I've always been a big fan of quotes. I love peoples opinions. The various definitions people can have for the same object or concept. Hearing how people feel whether good or bad about a given topic. There's something fascinating to me about people's words. This is of course why I do a quote of the week. There are so many great, inspiring, funny, witty, quotes out there - I want to share them with you.
My Mom once told me she didn't agree with the quote 'it's better to have loved and lost than to have never loved at all' (Tennyson). Being young and rather naive at the time I didn't understand her response. When I asked for an elaboration she said, if you're going to lose at love why wouldn't it be better just not to love? Then you wouldn't get hurt.
I recently had a flashback of that conversation and I began to analyze my own experiences with love and loss. When I was 20 I lost a friend who was like a brother to me, to suicide. Having grown up together it was a mind numbing blow. The grief hit me in waves, sometimes leaving me feeling like when you're standing knee deep in the ocean and suddenly one wave tumbles you to shore...spitting you out in a heap, nursing your wounds.
When I moved from Tampa (to Indiana) I took one particular friend with me, in that our friendship remained solid. Seeing each other several times a year still, talking daily. Even as I headed off to college and they to pursue a career, there was no slack in our friendship. We worked hard to make sure distance wouldn't deter us. For four years, it didn't.
Losing a friend can happen in a lot of ways. One of the most devastating for me personally was losing this one to lies. After years of a friendship that was based on brutal, over-the-top honesty in which there was no topic off limits, it seems ironic it ended with lies. Dealing with lies is a tricky beast because other mistakes within friendships are far easier to forgive and repair than the loss of trust. One giant lie, even one of omission can drive a wedge in a friendship that can take years to repair. Lies tend to travel in groups, though. One lie lead to another and before it all was said and done I didn't even know who they were anymore.
Further complicating this particular loss of love in my life was the late apology. Apologies it seems are complicated in that even when one desires with all their heart to forgive, sometimes the inability to forget the deafening sound of your own heart breaking can keep reconciliation from being feasible. Forgiveness is a process. So why is it that people want you to be able to forgive and forget after 2 words? Two words didn't cause the damage, and two words can't heal the hurt. After over a year of complete silence an apology didn't hold much weight anymore. Sometimes you just know, it's over.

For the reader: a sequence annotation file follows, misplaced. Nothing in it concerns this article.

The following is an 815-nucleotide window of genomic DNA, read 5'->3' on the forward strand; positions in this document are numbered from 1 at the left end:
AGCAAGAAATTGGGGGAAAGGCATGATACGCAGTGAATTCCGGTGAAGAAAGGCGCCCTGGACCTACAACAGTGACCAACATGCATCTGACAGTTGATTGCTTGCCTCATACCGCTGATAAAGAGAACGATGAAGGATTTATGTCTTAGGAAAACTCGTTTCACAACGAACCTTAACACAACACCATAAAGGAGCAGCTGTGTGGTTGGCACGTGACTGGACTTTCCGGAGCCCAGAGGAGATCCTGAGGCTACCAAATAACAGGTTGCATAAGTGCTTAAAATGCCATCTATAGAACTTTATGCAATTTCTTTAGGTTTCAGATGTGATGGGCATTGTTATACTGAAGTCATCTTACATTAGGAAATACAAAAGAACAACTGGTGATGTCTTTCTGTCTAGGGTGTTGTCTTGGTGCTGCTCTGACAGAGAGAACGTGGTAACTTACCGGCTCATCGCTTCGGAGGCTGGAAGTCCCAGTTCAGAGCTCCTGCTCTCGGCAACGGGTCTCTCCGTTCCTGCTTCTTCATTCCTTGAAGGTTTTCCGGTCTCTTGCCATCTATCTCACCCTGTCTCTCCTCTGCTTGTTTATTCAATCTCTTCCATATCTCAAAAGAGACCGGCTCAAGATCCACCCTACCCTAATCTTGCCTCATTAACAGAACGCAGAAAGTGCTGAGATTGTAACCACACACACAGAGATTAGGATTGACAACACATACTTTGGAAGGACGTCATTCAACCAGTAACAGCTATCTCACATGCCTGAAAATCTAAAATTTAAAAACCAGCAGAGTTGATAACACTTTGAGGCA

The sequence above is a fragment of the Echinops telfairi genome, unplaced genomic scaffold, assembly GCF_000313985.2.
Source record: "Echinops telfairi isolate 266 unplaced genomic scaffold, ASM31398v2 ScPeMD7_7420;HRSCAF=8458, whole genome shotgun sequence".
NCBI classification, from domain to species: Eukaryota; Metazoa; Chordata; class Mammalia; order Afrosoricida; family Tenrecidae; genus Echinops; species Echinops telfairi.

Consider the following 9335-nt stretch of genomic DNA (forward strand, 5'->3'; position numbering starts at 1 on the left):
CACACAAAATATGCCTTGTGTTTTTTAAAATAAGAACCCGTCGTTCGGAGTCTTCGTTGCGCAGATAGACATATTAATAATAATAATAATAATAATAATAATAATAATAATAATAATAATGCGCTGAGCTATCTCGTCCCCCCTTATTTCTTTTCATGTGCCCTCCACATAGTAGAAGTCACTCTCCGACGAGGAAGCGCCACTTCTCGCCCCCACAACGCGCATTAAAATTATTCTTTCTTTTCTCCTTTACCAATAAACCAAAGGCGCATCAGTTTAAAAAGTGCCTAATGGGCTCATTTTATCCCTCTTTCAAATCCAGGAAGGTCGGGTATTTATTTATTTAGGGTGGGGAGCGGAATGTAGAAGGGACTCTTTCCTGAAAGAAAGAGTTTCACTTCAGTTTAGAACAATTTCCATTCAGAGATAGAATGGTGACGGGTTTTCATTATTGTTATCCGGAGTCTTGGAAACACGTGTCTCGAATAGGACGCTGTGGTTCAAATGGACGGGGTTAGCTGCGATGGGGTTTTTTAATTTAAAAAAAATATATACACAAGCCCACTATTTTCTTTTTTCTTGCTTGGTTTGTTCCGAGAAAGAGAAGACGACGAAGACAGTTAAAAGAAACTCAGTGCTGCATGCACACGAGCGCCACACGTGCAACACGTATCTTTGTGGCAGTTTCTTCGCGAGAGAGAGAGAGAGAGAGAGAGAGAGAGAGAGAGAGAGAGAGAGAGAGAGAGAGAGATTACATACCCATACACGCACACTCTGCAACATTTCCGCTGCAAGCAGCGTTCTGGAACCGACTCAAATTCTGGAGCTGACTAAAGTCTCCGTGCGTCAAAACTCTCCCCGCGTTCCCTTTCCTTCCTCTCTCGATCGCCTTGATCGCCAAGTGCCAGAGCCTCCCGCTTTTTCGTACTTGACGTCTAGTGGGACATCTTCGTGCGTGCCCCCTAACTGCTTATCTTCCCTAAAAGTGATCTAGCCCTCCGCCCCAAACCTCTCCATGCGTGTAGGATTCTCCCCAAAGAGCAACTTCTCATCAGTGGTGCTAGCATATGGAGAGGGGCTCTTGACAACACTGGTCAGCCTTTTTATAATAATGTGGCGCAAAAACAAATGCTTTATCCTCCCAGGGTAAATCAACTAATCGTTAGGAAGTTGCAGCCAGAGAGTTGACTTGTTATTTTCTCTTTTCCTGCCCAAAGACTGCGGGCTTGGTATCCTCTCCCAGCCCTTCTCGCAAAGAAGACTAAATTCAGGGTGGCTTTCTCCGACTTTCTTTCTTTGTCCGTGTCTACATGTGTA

When this happens, the best thing you can do is forgive...and release. Some relationships aren't worth salvaging. There are people you can't afford to let back in. For me this is when I learned to set boundaries in my friendships - a valuable skill to this day I wonder how I ever lived without.
A few years later I would lose someone else I loved. Not to death or to lies this time but to the pursuit of a lifestyle I couldn't accept. Drugs and alcohol would become the new lord of his life. I would find myself fighting to save him, myself, us. As best I can describe it I felt like the line from a John Mayer song that says, 'we're slow dancing in a burning room'. When you think about a life or a relationship falling a part you never realize how slow it will happen. When you lose at love it rarely happens like in the movies, one harsh blow. For most of us it is a slow torturous process, hurting you worst when you dare to hope that things may be on the up and up.
If I'm being honest with myself and with you than it's only fair to say that the years in which I experienced these three heart breaking losses were also years when I was farthest from God. In a period of my life in which I didn't love myself and I'd put my relationship with the Lord on the back burner (at least when I wasn't in crisis), I was easy prey. It wouldn't have taken much to break my fragile heart. I didn't know then how to guard it.
It's been years since all of these incidents happened. I've grown up, moved away, and rebuilt healthy relationships with my God, my family, my real friends, and even myself. In hindsight I often wonder if I'd known that each of these relationships would have ended in just the way they did, would I have still moved forward with them?
That's a tricky question because I see how there was beauty in the ashes. The person I've grown into is certainly a product of the past I've overcome. I see how each of those people's impact on my life has in a sense molded me into the person I am today.
Was it worth it? Well.. I miss the first person often. After his death I experienced one of the greatest victories of my life. One I couldn't help but think wasn't right without him there. In fact, I'd venture as far as to say the world isn't quite right without him and I'm not sure I'll ever feel differently about that. He taught me so much, I wish I'd had the chance to thank him. He cared for me in a way that changed my life. I look forward to many chats in heaven someday...and I know that loving him was worth every second.
In the second and third case, well I guess if I'm being honest (which I recently promised I would be) then I'd take back those experiences. Did God use them in my life? Absolutely. But I can't help thinking there was probably a much easier way to learn the same lessons. While I've forgiven them, taken responsibility for my share, and even had some contact with them over the past few years - the best part has been getting to a place in my life where I wish nothing but the best for them. All the while I continue to believe that doesn't include me in any finite way.
Is it better to lose your love or lose out on love? The question remains.